Introduction The use and misuse of opioids by active service members has been examined in several studies, but little is known about their spouses’ opioid use. This study estimates the number of military spouses who received high-risk or long-term opioid prescriptions between 2010 and 2014, and addresses how the Military Health System can help prevent risky prescribing in order to improve military force readiness. Materials and Methods This study used data from the Millennium Cohort Family Study, a nationwide survey of 9,872 spouses of service members with 2 to 5 years of military service, augmented with information from the military’s Pharmacy Data Transaction Service about prescriptions for controlled drugs dispensed to these service members’ spouses. Our objectives were to estimate the prevalence of opioid prescribing indicative of long-term use (≥60 day supply or at least one extended-release opioid prescription in any 3-month period) and, separately, high-risk use (daily dosage of ≥90 morphine mg equivalent or total dosage of ≥8,190 morphine mg equivalent, or prescriptions from more than three pharmacies, or concurrent prescriptions). For each of these dependent variables, we conducted bivariate analyses and multiple logistic regression models using information about spouses’ physical health, sociodemographic characteristics, substance use behaviors, perceived social support, and stresses associated with military stress, among others. Informed consent, including consent to link survey responses to medical and personnel records, was obtained from all participants. The Naval Health Research Center’s Institutional Review Board and the Office of Management and Budget approved the study. Results Spouses were predominantly female (86%), had not served in the military themselves (79%), and were spouses of enlisted (91%) active duty (86%) service members. Almost half (47.6%) of spouses obtained at least one opioid prescription during the 2-year observation window, and 8.5% had received opioid prescriptions that posed risk to their health. About 7% met the criteria for receipt of high-risk opioid prescriptions, 3% obtained opioids from three or more pharmacies during a 3-month period, and 4% of spouses who received any opioids received both long-term and high-risk prescriptions. Adverse childhood experiences, physical pain, and lack of social support were associated with increased odds of obtaining high-risk opioid prescriptions. Conclusions Approximately 48% of military spouses had used Military Health System insurance to fill at least one opioid prescription during the 2-year observation period. The Department of Defense has taken measures to minimize high-risk opioid prescribing, including passing prescribing guidelines in 2017, establishing the controlled drug management analysis reporting tool, establishing a pain management education and training program, and more. These efforts should continue to expand as reducing the numbers of service members and spouses at risk for adverse events may be effective in reducing opioid misuse and improve the overall health and safety of military spouses and thus, the readiness of the U.S. Armed Forces.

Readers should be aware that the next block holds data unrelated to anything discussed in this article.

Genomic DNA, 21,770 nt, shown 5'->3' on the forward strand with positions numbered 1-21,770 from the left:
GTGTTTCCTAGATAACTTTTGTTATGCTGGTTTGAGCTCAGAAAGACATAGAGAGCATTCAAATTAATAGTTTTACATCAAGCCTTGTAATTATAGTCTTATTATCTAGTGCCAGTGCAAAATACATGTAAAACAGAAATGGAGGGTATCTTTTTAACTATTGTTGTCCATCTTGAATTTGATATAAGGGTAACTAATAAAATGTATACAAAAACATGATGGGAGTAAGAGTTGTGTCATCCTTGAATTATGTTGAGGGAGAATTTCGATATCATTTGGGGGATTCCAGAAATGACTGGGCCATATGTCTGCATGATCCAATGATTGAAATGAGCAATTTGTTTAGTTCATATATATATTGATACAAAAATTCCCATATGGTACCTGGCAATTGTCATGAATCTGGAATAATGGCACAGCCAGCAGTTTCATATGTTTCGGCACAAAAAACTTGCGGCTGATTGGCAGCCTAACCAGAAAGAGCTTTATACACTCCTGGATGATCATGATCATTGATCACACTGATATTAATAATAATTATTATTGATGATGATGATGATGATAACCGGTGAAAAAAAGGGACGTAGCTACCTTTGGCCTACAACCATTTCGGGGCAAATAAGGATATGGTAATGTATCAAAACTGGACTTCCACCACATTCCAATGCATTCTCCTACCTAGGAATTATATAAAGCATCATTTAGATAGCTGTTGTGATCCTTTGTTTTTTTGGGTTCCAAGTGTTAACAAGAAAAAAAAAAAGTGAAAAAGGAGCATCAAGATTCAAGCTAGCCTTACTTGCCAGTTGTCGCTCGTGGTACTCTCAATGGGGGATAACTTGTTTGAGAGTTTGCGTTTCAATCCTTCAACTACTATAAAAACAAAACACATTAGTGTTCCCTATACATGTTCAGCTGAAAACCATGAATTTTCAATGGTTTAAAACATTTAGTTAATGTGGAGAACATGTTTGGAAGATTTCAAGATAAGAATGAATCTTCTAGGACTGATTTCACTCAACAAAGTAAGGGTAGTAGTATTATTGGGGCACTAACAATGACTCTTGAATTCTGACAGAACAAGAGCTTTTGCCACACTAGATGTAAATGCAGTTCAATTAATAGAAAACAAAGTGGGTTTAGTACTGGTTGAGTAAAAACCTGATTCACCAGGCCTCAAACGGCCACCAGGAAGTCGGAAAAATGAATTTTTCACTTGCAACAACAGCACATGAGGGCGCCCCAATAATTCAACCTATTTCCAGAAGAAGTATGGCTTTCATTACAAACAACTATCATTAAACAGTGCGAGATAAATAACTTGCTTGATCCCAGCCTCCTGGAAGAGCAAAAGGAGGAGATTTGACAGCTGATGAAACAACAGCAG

McDonald, D. C., Radakrishnan, S., Sparks, A. C., Corry, N. H., Carballo, C. E., Carlson, K., & Stander, V. A. (2020). High-risk and Long-term Opioid Prescribing to Military Spouses in the Millennium Cohort Family Study. Military Medicine, 185(9–10), E1759–E1769. https://doi.org/10.1093/milmed/usaa146